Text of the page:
The joint African pavilion consisted of exhibits provided by 28 African countries (Angola, Benin, Burkina Faso, Burundi, Cameroon, Chad, Congo (Republic), Ivory Coast, Congo (Democratic Republic), Djibouti, Eritrea, Ethiopia, Gabon, Ghana, Guinea, Kenya, Madagascar, Mali, Mauritania, Nigeria, Rwanda, Sao Tome and Principe, Senegal, Sudan, Tanzania, Uganda, Zambia, Zimbabwe), and exhibits were shown, from north to south, according to the geographic location of the host countries. Visitors could virtually look at the entire African continent as if they had taken a real excursion to the countries concerned. Under the general theme of "Africa's great ride", the exhibits presented colourful attractions from various African countries.
In the centre of the pavilion was a symbolic area with a huge art object that symbolised the African continent. The area also featured exhibits that told the story of the earliest fossils of modern early man, a discovery in Africa that supported the theory that homo-sapiens originated on the African continent. The skulls, discovered in Ethiopia in 1997, were called Homo sapiens idaltu, the word for "elder" in the Afar language. A large screen presented "the cradle of humanity and Africa: Mother Nature".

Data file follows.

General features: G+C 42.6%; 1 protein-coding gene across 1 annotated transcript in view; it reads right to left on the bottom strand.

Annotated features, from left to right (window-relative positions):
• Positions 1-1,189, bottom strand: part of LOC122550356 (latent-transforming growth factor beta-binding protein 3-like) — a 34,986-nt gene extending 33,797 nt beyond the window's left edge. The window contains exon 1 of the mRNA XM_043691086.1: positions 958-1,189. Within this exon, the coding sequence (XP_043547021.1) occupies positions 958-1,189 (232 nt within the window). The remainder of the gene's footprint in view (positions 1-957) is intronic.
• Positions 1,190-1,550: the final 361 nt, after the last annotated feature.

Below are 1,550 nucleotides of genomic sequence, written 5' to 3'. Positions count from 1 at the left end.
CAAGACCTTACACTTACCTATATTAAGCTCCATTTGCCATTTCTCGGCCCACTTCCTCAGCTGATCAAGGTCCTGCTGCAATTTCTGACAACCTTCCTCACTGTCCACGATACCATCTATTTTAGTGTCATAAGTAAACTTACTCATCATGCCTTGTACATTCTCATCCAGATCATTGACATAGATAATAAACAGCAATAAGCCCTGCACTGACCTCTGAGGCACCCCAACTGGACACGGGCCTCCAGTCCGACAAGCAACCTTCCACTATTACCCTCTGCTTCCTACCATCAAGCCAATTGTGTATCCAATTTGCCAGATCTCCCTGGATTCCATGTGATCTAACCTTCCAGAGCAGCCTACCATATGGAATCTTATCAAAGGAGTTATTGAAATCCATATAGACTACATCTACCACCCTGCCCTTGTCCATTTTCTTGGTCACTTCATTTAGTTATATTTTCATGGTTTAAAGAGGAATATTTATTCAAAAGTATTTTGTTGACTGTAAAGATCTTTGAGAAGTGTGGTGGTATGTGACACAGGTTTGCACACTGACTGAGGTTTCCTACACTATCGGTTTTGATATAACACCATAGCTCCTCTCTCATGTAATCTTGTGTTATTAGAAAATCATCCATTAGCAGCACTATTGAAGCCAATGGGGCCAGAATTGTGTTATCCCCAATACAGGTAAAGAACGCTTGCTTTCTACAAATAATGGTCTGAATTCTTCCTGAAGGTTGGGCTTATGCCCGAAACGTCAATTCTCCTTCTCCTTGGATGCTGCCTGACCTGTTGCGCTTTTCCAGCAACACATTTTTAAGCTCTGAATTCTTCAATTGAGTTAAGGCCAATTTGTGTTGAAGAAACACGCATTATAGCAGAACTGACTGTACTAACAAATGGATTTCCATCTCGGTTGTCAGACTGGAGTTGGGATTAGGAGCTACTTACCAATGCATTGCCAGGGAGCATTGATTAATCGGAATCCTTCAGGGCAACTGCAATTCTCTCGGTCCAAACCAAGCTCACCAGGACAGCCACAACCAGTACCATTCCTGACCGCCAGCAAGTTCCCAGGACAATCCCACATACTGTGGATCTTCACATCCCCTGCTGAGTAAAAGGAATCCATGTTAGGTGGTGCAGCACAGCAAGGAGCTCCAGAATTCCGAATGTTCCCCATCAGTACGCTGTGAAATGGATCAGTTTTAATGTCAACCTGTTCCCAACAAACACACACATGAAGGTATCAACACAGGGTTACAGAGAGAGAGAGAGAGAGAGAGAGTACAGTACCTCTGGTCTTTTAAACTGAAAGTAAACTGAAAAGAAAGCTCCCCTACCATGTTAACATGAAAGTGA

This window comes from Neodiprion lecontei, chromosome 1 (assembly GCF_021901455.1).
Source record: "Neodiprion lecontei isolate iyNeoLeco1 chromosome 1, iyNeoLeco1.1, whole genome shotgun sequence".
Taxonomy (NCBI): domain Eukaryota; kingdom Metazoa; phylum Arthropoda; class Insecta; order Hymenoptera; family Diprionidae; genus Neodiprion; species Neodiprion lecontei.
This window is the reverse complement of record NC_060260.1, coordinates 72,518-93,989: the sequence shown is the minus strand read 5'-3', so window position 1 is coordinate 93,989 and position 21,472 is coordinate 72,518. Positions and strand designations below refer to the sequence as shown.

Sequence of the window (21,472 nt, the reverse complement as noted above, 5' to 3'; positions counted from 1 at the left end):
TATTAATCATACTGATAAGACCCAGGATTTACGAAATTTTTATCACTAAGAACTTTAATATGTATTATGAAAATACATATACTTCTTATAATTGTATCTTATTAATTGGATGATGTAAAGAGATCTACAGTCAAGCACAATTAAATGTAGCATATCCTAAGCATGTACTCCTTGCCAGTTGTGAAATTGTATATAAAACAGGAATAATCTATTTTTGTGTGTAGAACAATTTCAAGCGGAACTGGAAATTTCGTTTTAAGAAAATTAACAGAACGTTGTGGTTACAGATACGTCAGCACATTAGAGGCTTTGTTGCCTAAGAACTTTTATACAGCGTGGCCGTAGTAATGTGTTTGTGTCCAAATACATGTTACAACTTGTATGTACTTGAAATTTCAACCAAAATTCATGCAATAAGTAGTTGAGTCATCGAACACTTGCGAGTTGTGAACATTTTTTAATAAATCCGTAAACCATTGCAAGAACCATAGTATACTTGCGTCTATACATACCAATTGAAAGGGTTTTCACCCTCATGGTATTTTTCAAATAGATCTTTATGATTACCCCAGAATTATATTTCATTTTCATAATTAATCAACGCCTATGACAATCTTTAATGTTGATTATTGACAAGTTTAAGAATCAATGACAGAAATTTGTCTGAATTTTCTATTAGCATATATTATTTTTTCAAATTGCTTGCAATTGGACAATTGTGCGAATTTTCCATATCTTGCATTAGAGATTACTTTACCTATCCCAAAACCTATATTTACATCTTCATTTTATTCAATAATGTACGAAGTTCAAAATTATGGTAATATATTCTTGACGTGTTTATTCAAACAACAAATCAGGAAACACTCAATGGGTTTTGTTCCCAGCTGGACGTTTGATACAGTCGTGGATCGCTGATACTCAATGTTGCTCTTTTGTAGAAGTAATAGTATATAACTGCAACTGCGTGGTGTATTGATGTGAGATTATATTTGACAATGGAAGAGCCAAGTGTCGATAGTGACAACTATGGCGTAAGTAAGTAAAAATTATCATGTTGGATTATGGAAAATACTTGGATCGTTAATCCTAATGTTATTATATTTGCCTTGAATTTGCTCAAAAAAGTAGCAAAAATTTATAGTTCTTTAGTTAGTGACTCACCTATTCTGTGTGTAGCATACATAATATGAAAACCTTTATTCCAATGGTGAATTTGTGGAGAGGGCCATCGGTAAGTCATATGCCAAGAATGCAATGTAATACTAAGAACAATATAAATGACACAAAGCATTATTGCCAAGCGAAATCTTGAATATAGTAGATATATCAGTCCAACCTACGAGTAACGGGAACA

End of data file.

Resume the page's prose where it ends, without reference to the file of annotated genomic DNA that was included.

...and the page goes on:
The exhibition areas of the participating countries were filled with exhibits that symbolised their rich cultures and traditions. The art gallery contained indigenous masks, tableware, clothing and other objects that depicted African history and traditions. The front of the pavilion featured paintings of African landscapes on the walls, adding to the African mood of the exhibits.